VANCOUVER -- Killer whale Haida, a major attraction at Sealand in Victoria for the last 14 years, will have to be re-educated in the ways of the wild if the federal government gives the go-ahead for his release from captivity.
The federal committee on whales, which reports to the federal fisheries minister, heard briefs Wednesday from the aquarium's general manager and environmentalists, including Greenpeace Canada director Dr. Patrick Moore.
Sealand general manager Angus Matthews said the aquarium wants permission to release Haida to his original pod, or group, off the coasttof Vancouver Island and replace the whale with two other killer whales or orcas.
'I'm eager to get going whenever I get the clearance,' Matthews said during a break in the closed hearing. 'The longer (the decision) takes the longer Haida will have to stay in captivity.'
He said Sealand wants to capture and later release two killer whales every six years, instead of capturing them for life.
Current government policy on captured whales dictates whales, once domesticated, must remain in captivity until they die, Matthews said.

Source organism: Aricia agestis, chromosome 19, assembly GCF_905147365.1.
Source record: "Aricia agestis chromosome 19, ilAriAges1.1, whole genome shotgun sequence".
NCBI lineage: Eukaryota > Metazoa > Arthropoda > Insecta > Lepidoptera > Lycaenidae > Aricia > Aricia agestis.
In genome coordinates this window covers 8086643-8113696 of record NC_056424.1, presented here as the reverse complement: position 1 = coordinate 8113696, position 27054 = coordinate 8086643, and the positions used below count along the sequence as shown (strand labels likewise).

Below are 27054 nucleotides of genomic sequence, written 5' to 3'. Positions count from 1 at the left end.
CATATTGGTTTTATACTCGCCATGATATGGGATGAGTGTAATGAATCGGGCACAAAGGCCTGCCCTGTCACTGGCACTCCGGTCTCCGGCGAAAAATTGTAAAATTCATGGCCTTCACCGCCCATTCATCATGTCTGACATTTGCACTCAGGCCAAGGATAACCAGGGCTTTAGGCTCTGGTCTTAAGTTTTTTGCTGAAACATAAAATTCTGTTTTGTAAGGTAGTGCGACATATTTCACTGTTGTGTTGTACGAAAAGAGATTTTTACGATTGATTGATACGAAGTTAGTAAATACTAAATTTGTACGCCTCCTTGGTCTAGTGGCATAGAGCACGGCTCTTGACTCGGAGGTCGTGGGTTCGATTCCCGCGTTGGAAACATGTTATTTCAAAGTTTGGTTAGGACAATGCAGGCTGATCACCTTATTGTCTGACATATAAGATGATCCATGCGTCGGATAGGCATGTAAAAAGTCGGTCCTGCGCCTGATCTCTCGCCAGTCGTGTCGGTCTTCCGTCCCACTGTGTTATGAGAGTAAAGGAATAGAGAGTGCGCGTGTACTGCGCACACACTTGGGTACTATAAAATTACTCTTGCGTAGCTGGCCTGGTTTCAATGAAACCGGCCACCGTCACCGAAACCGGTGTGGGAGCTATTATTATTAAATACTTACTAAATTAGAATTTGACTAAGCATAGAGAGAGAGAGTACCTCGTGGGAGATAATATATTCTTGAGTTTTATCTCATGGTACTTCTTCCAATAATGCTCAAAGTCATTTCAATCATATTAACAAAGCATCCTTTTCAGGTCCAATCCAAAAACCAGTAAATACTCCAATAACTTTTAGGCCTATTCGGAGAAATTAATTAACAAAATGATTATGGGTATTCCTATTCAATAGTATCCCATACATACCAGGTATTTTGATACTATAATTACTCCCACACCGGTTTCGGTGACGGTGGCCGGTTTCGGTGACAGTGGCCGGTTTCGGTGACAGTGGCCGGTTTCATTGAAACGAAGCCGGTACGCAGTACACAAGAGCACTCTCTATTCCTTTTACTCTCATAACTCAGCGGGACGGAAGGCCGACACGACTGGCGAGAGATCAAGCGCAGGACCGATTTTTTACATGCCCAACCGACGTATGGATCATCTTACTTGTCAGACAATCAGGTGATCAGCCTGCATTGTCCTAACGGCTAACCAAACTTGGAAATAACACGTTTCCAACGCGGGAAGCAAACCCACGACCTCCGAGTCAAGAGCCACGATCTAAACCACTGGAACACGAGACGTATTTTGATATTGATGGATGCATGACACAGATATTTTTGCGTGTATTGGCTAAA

He conceded there was no precedent to guide the committee or aquarium officials on Haida's ability to re-adapt to his pod after a long captivity, adding a scientific committee report had advised Haida would be able to adapt to the wild if released.
Moore said his organization was 'opposed in principle to the capture and maintenance in captivity of wild orcas for commerical public display.'
In a seven-page brief, Moore said Greenpeace was 'not opposed in principle to the release of orcas presently in captivity into the wild.'
Greenpeace, however, urged the committee to recommend to the minister that Sealand's request to capture two other whales be denied.
If the committee does recommend granting the permit, Moore said it should at leasttconsider Haida's case a special one, due to his lengthy captivity, and recommend his release be deferred for one year until more studies are done.
Whales which have been kept in captivity have to be taught to recognize the calls of their pod and have to reacquire a taste for live fish since theytare fed dead fish while in captivity. Haida must also be taught to fend for himself instead of relying on aquarium officials for his meals.
Under Sealand's plan, Haida would be released when his former pod - known to marine biologists as the L pod -- swims to within a few hundred meters of the aquarium in Oak Bay near Victoria.
'We will monitor the pod when and if he goes back,' Matthews said. A portion of the $100,000 budget set aside for Haida's release would be spent on four cruisers to monitor Haida's progress 24-hours-a-day for two months after his release.